Rhode Island's diploma system explained
High school graduation is a big moment in the life of most teens.
After several years of controversy about whether standardized tests should be a requirement for a diploma, Rhode Island adopted a new system last year.
Rhode Island Education Commissioner Dr. Ken Wagner says while there are two types of diplomas, both represent successfully completing high school.
Students now choose either the Commissioner's Seal, which means they achieved a certain score on the SAT or PSAT, or starting with this year's ninth graders, a pathway diploma.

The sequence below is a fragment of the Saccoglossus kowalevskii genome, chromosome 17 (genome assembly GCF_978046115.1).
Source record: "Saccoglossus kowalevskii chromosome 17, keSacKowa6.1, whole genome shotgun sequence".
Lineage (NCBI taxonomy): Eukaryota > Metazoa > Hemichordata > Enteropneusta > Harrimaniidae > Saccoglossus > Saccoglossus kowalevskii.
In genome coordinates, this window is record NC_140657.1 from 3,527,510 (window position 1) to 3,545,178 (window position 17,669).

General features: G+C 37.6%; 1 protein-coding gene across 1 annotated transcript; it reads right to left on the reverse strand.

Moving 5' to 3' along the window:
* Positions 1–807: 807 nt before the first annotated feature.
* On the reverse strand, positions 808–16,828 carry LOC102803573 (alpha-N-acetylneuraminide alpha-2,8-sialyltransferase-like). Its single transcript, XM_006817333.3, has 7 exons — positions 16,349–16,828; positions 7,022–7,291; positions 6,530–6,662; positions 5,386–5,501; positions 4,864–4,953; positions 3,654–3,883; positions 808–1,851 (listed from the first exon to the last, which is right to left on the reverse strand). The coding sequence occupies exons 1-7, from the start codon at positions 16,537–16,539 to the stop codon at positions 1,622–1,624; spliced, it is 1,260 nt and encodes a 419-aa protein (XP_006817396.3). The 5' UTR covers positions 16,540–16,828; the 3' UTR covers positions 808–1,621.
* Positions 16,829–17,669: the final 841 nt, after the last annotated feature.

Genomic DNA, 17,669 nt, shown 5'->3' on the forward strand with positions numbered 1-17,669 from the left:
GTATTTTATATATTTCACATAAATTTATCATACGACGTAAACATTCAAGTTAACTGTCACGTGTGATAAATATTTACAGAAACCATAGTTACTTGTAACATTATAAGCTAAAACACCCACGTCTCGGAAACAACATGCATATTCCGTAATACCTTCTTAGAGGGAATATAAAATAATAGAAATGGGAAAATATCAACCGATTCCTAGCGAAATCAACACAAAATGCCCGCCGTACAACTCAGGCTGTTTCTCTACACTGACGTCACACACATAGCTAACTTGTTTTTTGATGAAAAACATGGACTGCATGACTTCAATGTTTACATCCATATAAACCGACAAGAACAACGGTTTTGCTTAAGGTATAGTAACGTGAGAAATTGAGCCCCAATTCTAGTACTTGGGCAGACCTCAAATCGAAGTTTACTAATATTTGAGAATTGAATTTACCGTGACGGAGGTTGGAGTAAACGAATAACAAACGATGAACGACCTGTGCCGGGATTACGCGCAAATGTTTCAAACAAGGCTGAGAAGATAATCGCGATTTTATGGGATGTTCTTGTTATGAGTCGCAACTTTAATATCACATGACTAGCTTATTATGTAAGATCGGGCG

Students must show that they excel in a certain area of study like public service, the arts or business.
On the way to high school, students will have to take standardized tests several times. That's a federal requirement for all schools nationwide.
English and math are tested in grades 3 through 8, while science is tested in fourth and eighth grade.
Going forward, Rhode Island will use a version of the test developed in Massachusetts, called the MCAS.
Then, in grades 9 through 12, students will take the PSAT or the SAT to meet those federal testing requirements.